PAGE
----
Real Life: Jo Treitman on Insulin, Beer and Bringing People Together.

Jo Treitman is currently the Program Director at the College Diabetes Network (CDN). She graduated from Wellesley College with a B.A. in Neuroscience in 2011 and is now living in Boston. She was diagnosed with Type 1 diabetes at the age of 14 and is now one of the founders of Diabesties, now a program of CDN. Jo founded the Wellesley College CDN chapter in 2011 as a senior, and since then, has been an involved member of the team. After graduating, Jo worked as a research technician at Tufts Medical Center in a Biology lab studying the effect of BPA exposure to breast cancer incidence.

I spend so much of my time now thinking about college and diabetes, and yet I don’t get much time to think back to my own experiences – especially when it comes to alcohol…

One of my favorite diabetes stories from college is about how I met my friend Sam. After class one day, a few of us went to grab dinner in the campus center. As we were sitting down, I made a random remark about how all that was in my fridge was beer and insulin. She gave me a weird look (which I sometimes get when I make diabetes jokes – some people aren’t aware that diabetes humor is a thing… weird). Instead, she bends down and grabs an insulin pen out of her bag! I couldn’t believe it – someone else with diabetes? Only yesterday, I had met my new friend Natalie (also Type 1) at lunch! So, a week ago, I had no Type 1 friends on campus, and now I had two? Cool.

The three of us instantly hit it off – I guess we broke the ice by laughing about how convenient it is to have ‘chasers’ at parties when you’re low… it felt so good to know that someone else GOT that. Also, let’s just talk about how convenient your T1D friends can be – THEY HAVE TO CARRY METERS TOO! All we had to do was bring one meter to the bar, and three lancets – less to carry! Above all, it was great to have people to ask about carb counts and how alcohol affects blood sugar – it made me feel safer. I realize now that having Sam and Natalie around not only made me feel safer, but my non-T1D friends began to notice what to pay attention to – just by listening to conversations that Sam, Natalie, and I had, they became diabetes advocates at parties, on campus, and now in the greater community.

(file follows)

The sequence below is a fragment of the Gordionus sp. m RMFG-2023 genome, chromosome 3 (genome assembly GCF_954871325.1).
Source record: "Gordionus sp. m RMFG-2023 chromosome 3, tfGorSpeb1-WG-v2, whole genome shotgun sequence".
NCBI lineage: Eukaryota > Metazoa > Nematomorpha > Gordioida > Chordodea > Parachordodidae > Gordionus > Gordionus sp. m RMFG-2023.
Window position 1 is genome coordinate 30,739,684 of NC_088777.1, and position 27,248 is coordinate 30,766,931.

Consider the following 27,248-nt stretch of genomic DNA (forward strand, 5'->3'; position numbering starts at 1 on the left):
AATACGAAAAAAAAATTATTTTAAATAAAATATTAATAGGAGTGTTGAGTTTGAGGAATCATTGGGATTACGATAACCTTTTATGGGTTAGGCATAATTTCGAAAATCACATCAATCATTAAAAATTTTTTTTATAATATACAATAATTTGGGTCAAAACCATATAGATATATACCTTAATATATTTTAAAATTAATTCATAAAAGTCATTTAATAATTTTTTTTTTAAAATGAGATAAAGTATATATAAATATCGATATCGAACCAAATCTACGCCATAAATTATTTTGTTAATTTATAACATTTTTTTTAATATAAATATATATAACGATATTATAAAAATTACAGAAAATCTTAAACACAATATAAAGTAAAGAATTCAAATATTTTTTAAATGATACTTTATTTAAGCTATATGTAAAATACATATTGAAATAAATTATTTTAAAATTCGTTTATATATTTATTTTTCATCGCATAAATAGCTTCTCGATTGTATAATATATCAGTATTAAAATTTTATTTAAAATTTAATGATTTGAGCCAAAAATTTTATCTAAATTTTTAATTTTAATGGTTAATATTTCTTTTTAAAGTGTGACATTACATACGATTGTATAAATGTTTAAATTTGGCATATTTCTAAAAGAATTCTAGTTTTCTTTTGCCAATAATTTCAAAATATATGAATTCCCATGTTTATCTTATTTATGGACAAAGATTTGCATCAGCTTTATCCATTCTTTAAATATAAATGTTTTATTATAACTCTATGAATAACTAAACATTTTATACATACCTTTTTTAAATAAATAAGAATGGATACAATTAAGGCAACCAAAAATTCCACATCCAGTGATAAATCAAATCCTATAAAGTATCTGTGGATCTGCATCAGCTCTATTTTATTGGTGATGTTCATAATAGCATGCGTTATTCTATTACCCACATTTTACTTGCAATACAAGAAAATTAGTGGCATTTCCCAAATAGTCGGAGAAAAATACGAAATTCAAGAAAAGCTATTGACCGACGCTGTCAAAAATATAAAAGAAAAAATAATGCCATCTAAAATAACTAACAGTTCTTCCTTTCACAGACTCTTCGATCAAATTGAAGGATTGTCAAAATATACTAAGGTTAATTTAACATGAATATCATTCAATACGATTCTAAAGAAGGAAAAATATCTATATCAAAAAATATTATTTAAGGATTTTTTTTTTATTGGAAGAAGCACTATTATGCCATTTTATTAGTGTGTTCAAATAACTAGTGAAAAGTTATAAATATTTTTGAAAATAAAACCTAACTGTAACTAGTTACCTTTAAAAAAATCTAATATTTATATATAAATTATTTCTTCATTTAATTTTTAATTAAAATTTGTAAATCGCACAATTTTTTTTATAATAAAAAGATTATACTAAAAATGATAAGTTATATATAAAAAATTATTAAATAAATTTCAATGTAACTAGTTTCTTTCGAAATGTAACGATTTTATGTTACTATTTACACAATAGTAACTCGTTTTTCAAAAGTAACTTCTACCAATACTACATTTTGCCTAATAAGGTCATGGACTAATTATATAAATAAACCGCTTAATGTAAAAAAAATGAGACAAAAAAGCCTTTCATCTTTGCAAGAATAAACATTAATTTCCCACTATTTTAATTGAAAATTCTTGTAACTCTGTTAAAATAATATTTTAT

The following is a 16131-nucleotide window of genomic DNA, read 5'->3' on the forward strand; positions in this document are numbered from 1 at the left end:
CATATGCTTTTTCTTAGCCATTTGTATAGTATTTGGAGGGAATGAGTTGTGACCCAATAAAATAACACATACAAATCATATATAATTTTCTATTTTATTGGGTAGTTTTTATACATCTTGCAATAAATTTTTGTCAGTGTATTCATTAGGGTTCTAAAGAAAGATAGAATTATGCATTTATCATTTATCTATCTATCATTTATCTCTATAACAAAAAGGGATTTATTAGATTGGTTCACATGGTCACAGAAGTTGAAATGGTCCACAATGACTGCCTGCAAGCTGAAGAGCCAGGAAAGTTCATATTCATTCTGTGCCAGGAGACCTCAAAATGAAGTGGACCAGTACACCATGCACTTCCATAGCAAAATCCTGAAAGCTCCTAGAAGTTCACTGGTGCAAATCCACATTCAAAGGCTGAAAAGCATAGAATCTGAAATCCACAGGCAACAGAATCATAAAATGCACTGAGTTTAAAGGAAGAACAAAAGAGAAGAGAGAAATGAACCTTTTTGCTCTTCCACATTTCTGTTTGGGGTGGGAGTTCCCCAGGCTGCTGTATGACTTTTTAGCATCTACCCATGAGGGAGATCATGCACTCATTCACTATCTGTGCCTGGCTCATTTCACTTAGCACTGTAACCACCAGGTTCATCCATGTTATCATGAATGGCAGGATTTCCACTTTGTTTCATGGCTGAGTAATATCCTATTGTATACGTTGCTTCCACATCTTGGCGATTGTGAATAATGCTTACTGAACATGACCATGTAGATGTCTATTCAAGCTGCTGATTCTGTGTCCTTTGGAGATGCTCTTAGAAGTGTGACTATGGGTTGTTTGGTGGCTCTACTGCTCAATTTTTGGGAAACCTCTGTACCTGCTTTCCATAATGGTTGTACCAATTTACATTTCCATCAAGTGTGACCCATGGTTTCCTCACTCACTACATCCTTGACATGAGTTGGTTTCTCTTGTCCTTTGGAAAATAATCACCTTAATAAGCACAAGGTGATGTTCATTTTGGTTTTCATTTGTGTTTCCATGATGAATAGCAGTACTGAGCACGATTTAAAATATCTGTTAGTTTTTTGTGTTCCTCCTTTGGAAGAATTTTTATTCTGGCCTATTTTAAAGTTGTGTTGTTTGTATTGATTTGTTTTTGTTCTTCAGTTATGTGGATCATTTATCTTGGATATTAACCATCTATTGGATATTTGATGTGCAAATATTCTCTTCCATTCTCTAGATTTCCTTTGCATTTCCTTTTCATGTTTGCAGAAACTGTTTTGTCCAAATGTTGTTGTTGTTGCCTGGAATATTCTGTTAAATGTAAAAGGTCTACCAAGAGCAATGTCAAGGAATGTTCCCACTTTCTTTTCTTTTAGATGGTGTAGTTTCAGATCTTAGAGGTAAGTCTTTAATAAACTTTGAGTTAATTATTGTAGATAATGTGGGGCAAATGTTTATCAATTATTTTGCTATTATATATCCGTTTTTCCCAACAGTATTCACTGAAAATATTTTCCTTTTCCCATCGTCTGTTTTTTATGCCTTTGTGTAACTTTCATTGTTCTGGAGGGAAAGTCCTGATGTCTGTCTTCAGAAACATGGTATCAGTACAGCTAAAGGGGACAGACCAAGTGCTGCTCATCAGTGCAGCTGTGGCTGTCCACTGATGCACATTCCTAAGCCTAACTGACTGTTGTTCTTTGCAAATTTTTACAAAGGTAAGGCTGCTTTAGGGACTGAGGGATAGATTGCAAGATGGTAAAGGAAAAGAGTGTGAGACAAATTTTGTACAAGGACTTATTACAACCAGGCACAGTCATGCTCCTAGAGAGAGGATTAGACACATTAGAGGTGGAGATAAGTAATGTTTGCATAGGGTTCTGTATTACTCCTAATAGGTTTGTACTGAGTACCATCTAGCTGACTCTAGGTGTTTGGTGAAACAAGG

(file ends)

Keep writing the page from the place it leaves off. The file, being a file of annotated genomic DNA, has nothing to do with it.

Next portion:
Just the other day, I showed up to a bar to meet some college friends – I sat down, checked my sugar (they’re used to it now) and sure enough I was low. They know that this is sometimes the one time I will agree to have a “fancy sugar drink”, but this time I opted out for a sprite followed by a beer. Unlike the “beer” that we drank at college, the real world has the good stuff. When I started drinking REAL beer, I came to the obvious conclusion that light beer is water, and real beer has WAY more carbs. For the first time, I found myself taking insulin with alcohol – a concept completely new to me. When Natalie (who is younger than me) turned 21, we started texting between bars about how much insulin to take, when to eat a snack, etc. I guess what I’ve learned about drinking with diabetes is that it’s always important to have a plan, to have people who know about diabetes by your side, and that good beer is usually worth the insulin.


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  • Bruce

    Growing up in Milwaukee when they made Pabst there, I like to have several beers, so I’ve gravitated to ultra low carb beer (yes , water flavored beer) and it doesn’t affect my blood sugar in the slightest (until I start eating chips and dip).


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About is a resource for young adult Type 1 diabetics and their support networks to help navigate interactions around alcohol. Alcohol is often an integral part of social life on college campuses and while all students face risks, there are a number of unique and serious ones specific to insulin-using diabetics. Learning how to navigate those risks and make informed decisions for themselves about the role alcohol plays in their lives.

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